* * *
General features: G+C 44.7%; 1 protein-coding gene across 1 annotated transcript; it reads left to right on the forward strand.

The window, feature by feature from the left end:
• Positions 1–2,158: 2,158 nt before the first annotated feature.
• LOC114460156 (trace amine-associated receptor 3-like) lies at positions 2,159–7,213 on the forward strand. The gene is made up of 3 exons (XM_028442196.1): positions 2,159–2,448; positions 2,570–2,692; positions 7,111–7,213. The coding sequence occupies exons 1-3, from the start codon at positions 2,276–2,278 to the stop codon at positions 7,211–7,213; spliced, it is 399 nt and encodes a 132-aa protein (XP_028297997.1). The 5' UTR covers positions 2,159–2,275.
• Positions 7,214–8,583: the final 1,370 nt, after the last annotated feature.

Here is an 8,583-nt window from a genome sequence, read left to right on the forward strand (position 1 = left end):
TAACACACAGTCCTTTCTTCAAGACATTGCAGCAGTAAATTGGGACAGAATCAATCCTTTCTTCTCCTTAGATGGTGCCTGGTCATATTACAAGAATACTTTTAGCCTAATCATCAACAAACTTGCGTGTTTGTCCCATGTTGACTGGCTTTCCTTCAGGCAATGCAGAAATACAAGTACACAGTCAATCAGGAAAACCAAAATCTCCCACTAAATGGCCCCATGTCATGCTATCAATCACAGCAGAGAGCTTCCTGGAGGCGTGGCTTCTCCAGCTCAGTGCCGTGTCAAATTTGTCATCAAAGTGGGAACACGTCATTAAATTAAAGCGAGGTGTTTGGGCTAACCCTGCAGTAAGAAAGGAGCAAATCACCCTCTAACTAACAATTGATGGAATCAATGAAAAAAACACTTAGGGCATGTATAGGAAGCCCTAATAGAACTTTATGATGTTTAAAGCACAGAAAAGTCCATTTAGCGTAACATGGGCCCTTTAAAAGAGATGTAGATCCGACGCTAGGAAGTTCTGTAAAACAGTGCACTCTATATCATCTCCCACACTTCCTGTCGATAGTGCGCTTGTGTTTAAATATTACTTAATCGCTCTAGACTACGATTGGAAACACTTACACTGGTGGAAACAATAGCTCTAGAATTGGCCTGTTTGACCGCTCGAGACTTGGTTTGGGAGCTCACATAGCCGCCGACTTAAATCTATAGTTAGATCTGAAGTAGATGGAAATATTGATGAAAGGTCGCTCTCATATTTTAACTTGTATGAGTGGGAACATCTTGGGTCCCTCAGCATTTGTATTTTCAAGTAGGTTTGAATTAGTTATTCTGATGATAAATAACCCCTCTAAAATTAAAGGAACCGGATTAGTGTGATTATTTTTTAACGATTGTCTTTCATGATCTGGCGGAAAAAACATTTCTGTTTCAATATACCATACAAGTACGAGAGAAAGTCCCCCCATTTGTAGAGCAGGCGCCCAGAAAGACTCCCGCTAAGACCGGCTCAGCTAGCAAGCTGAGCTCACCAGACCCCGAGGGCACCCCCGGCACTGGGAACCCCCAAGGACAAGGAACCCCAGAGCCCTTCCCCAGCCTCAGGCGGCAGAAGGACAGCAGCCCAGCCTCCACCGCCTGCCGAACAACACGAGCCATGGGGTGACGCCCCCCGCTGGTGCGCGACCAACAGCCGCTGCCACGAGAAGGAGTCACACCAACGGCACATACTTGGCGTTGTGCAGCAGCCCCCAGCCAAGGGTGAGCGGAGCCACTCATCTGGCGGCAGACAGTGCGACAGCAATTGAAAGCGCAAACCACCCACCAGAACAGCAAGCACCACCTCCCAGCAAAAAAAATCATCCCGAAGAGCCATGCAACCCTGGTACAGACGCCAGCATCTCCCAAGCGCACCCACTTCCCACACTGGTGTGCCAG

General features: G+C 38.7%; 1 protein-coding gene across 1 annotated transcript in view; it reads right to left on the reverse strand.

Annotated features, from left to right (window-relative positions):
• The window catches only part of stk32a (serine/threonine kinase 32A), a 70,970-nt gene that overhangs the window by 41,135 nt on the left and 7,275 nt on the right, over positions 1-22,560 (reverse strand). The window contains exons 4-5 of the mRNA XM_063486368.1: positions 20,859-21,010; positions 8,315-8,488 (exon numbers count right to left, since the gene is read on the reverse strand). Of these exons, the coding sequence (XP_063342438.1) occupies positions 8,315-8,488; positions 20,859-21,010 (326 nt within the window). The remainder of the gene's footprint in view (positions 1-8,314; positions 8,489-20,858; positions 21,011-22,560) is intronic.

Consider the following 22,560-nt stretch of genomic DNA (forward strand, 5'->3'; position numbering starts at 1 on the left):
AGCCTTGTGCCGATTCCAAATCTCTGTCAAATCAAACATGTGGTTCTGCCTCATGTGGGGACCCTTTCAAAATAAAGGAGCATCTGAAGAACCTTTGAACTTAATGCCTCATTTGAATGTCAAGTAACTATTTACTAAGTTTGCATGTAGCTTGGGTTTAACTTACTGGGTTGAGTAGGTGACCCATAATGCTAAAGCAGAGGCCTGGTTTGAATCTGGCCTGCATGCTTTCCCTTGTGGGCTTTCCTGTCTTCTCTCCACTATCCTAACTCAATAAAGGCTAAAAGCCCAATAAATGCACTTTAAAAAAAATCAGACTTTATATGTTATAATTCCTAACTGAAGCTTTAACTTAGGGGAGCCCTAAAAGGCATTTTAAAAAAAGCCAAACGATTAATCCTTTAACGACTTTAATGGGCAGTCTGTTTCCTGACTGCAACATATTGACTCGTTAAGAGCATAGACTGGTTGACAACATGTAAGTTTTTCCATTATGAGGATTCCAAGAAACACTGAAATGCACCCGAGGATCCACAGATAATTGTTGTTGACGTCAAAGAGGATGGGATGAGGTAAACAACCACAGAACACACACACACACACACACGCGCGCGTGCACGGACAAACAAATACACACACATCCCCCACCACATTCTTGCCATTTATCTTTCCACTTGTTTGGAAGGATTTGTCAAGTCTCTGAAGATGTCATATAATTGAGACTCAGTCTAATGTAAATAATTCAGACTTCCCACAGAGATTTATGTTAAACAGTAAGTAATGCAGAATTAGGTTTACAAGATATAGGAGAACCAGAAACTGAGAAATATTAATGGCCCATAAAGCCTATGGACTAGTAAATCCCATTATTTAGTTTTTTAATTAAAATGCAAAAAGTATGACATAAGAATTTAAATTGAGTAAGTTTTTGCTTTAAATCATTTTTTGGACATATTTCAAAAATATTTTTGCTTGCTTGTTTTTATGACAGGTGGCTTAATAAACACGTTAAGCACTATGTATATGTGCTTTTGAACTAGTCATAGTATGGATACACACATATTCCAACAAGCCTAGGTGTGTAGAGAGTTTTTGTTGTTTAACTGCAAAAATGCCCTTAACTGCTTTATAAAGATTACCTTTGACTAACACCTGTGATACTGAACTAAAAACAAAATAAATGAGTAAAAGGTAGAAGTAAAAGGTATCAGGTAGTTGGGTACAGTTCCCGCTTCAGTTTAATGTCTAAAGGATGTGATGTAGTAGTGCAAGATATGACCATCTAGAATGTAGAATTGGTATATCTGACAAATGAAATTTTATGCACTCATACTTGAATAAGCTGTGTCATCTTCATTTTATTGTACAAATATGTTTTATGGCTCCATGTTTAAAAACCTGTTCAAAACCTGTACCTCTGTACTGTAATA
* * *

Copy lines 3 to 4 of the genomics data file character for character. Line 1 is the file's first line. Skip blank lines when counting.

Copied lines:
• Positions 1–2,158: 2,158 nt before the first annotated feature.
• LOC114460156 (trace amine-associated receptor 3-like) lies at positions 2,159–7,213 on the forward strand. The gene is made up of 3 exons (XM_028442196.1): positions 2,159–2,448; positions 2,570–2,692; positions 7,111–7,213. The coding sequence occupies exons 1-3, from the start codon at positions 2,276–2,278 to the stop codon at positions 7,211–7,213; spliced, it is 399 nt and encodes a 132-aa protein (XP_028297997.1). The 5' UTR covers positions 2,159–2,275.